The links you've created so far today have been from one point in a page to another page. But what if, rather than linking to that second page in general, you want to link to a specific place within that pagefor example, to the fourth major section down?
You can do so in HTML by creating an anchor within the second page. The anchor creates a special element that you can link to inside the page. The link you create in the first page will contain both the name of the file to which you're linking and the name of that anchor. Then, when you follow the link with your browser, the browser will load the second page and then scroll down to the location of the anchor (Figure 5.10 shows an example).
Figure 5.10. Links and anchors.
Anchors are special places that you can link to inside documents. Links can then jump to those special places inside the page as opposed to jumping just to the top of the page.
You can use links and anchors within the same page so that if you select one of those links, you jump to a different anchor within the page. For example, if you create an anchor at the top of a page, you could add links after each section of the page that return the user to the top. You could also create anchors at the beginning of each section and include a table of contents at the top of the page that has links to the sections.
Creating Links and Anchors
You create an anchor in nearly the same way that you create a link: by using the <a> tag. If you wondered why the link tag uses an <a> rather than an <l>, now you know: a actually stands for anchor.
When you specify links by using <a>, the link has two parts: the href attribute in the opening <a> tag and the text between the opening and closing tags that serve as a hot spot for the link.
You create anchors in much the same way, but rather than using the HRef attribute in the <a> tag, you use the name attribute. The name attribute takes a keyword (or words) that name the anchor. Figure 5.11 shows the parts of the <a> tag when used to indicate an anchor.
Figure 5.11. The <a> tag and anchors.
Including text between the anchor tags is optional. The actual anchor is placed at the location of the opening anchor tag, so you can just as easily write it as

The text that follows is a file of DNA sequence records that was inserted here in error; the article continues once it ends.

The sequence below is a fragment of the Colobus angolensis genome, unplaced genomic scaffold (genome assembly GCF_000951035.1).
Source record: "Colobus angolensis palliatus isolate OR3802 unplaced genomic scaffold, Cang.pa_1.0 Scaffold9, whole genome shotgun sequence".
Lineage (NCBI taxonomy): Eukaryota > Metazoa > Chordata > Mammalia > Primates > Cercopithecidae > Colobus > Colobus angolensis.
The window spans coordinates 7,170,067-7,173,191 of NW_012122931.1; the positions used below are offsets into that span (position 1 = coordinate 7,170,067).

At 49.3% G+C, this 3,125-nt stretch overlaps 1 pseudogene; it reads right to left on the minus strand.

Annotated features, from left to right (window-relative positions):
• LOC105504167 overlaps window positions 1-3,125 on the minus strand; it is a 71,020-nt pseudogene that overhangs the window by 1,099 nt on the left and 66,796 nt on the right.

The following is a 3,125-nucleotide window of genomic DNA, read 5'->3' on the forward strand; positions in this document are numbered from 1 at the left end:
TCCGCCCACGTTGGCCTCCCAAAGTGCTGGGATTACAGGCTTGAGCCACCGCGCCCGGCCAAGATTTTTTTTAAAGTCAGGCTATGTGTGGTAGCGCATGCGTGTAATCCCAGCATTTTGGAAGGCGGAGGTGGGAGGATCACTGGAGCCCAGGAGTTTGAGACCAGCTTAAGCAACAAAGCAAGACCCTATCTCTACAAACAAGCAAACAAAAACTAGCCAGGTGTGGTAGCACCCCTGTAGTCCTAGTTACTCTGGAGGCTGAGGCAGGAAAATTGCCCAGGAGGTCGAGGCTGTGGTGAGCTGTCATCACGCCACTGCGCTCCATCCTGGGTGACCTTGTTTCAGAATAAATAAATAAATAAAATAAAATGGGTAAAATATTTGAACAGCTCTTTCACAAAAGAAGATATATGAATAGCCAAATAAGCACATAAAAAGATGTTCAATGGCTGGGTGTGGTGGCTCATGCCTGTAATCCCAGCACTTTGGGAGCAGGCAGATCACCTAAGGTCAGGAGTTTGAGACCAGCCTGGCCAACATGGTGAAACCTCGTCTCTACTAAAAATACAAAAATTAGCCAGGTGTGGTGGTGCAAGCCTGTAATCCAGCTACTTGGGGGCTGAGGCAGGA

The browser scrolls the page to the location of the anchor so that it's at the top of the screen.
For example, to create an anchor at the section of a page labeled Part 4, you might add an anchor called part4 to the heading, similar to the following:
<h1><a name="part4">Part Four: Grapefruit from Heaven</a></h1>
Unlike links, anchors don't show up in the final displayed page. They're just a marker that links can point to.
To point to an anchor in a link, use the same form of link that you would when linking to the whole page, with the filename or URL of the page in the href attribute. After the name of the page, however, include a hash sign (#) and the name of the anchor exactly as it appears in the name attribute of that anchor (including the same uppercase and lowercase characters!), like the following:
<a href="mybigdoc.html#part4">Go to Part 4</a>
This link tells the browser to load the page mybigdoc.html and then to scroll down to the anchor named part4. The text inside the anchor definition will appear at the top of the screen.
Task: Exercise 5.4. Linking Sections Between Two Pages
Linking to Anchors in the Same Document
What if you have only one large page, and you want to link to sections within that page? You can use anchors for it, too. For larger pages, using anchors can be an easy way to jump around within sections. To link to sections, you just need to set up your anchors at each section the way you usually do. Then, when you link to those anchors, leave off the name of the page itself, but include the hash sign and the name of the anchor. So, if you're linking to an anchor name called section5 in the same page as the link, the link looks like the following:
Go to <a href="#section5">The Fifth Section</a>
When you leave off the page name, the browser assumes that you're linking with the current page and scrolls to the appropriate section. You'll get a chance to see this feature in action in Lesson 6. There, you'll create a complete web page that includes a table of contents at the beginning. From this table of contents, the reader can jump to different sections in the same web page. The table of contents includes links to each section heading. In turn, other links at the end of each section enable the user to jump back to the table of contents or to the top of the page.